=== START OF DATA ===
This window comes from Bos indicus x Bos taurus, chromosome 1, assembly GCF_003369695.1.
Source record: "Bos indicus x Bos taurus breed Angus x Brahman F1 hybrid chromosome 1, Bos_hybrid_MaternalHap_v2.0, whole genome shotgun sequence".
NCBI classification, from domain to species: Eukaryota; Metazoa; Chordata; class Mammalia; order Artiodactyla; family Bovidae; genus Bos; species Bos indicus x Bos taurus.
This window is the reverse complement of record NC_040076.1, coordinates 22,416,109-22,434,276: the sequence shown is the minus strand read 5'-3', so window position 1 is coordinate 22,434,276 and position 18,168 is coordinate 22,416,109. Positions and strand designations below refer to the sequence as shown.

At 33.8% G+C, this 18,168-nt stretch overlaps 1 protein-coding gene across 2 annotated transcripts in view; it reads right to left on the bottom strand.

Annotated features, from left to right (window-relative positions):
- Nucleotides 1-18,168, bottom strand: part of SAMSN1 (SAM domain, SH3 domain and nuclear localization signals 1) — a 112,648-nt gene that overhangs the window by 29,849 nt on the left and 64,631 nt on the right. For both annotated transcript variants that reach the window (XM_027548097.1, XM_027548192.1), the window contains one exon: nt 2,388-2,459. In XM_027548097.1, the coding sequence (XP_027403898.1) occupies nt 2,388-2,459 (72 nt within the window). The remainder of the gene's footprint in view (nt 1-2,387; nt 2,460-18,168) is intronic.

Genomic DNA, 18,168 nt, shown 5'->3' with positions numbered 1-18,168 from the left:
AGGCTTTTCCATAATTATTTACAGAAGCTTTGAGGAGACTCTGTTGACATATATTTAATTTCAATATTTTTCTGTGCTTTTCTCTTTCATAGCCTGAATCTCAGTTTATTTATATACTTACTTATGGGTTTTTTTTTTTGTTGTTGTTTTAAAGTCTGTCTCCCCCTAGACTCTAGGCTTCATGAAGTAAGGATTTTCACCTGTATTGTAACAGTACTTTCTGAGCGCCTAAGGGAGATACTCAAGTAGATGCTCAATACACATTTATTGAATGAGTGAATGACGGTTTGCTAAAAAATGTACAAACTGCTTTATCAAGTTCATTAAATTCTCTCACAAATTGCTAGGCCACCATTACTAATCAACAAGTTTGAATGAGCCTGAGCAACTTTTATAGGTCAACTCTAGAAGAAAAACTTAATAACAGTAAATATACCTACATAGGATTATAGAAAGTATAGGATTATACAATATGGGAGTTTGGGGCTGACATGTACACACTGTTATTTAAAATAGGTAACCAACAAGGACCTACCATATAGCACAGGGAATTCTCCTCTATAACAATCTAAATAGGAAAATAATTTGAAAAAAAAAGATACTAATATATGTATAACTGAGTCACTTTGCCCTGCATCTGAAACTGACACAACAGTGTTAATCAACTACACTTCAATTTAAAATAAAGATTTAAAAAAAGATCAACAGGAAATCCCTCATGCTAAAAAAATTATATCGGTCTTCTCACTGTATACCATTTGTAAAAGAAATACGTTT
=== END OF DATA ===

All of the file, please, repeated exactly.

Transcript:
This window comes from Bos indicus x Bos taurus, chromosome 1, assembly GCF_003369695.1.
Source record: "Bos indicus x Bos taurus breed Angus x Brahman F1 hybrid chromosome 1, Bos_hybrid_MaternalHap_v2.0, whole genome shotgun sequence".
NCBI classification, from domain to species: Eukaryota; Metazoa; Chordata; class Mammalia; order Artiodactyla; family Bovidae; genus Bos; species Bos indicus x Bos taurus.
This window is the reverse complement of record NC_040076.1, coordinates 22,416,109-22,434,276: the sequence shown is the minus strand read 5'-3', so window position 1 is coordinate 22,434,276 and position 18,168 is coordinate 22,416,109. Positions and strand designations below refer to the sequence as shown.

At 33.8% G+C, this 18,168-nt stretch overlaps 1 protein-coding gene across 2 annotated transcripts in view; it reads right to left on the bottom strand.

Annotated features, from left to right (window-relative positions):
- Nucleotides 1-18,168, bottom strand: part of SAMSN1 (SAM domain, SH3 domain and nuclear localization signals 1) — a 112,648-nt gene that overhangs the window by 29,849 nt on the left and 64,631 nt on the right. For both annotated transcript variants that reach the window (XM_027548097.1, XM_027548192.1), the window contains one exon: nt 2,388-2,459. In XM_027548097.1, the coding sequence (XP_027403898.1) occupies nt 2,388-2,459 (72 nt within the window). The remainder of the gene's footprint in view (nt 1-2,387; nt 2,460-18,168) is intronic.

Genomic DNA, 18,168 nt, shown 5'->3' with positions numbered 1-18,168 from the left:
AGGCTTTTCCATAATTATTTACAGAAGCTTTGAGGAGACTCTGTTGACATATATTTAATTTCAATATTTTTCTGTGCTTTTCTCTTTCATAGCCTGAATCTCAGTTTATTTATATACTTACTTATGGGTTTTTTTTTTTGTTGTTGTTTTAAAGTCTGTCTCCCCCTAGACTCTAGGCTTCATGAAGTAAGGATTTTCACCTGTATTGTAACAGTACTTTCTGAGCGCCTAAGGGAGATACTCAAGTAGATGCTCAATACACATTTATTGAATGAGTGAATGACGGTTTGCTAAAAAATGTACAAACTGCTTTATCAAGTTCATTAAATTCTCTCACAAATTGCTAGGCCACCATTACTAATCAACAAGTTTGAATGAGCCTGAGCAACTTTTATAGGTCAACTCTAGAAGAAAAACTTAATAACAGTAAATATACCTACATAGGATTATAGAAAGTATAGGATTATACAATATGGGAGTTTGGGGCTGACATGTACACACTGTTATTTAAAATAGGTAACCAACAAGGACCTACCATATAGCACAGGGAATTCTCCTCTATAACAATCTAAATAGGAAAATAATTTGAAAAAAAAAGATACTAATATATGTATAACTGAGTCACTTTGCCCTGCATCTGAAACTGACACAACAGTGTTAATCAACTACACTTCAATTTAAAATAAAGATTTAAAAAAAGATCAACAGGAAATCCCTCATGCTAAAAAAATTATATCGGTCTTCTCACTGTATACCATTTGTAAAAGAAATACGTTT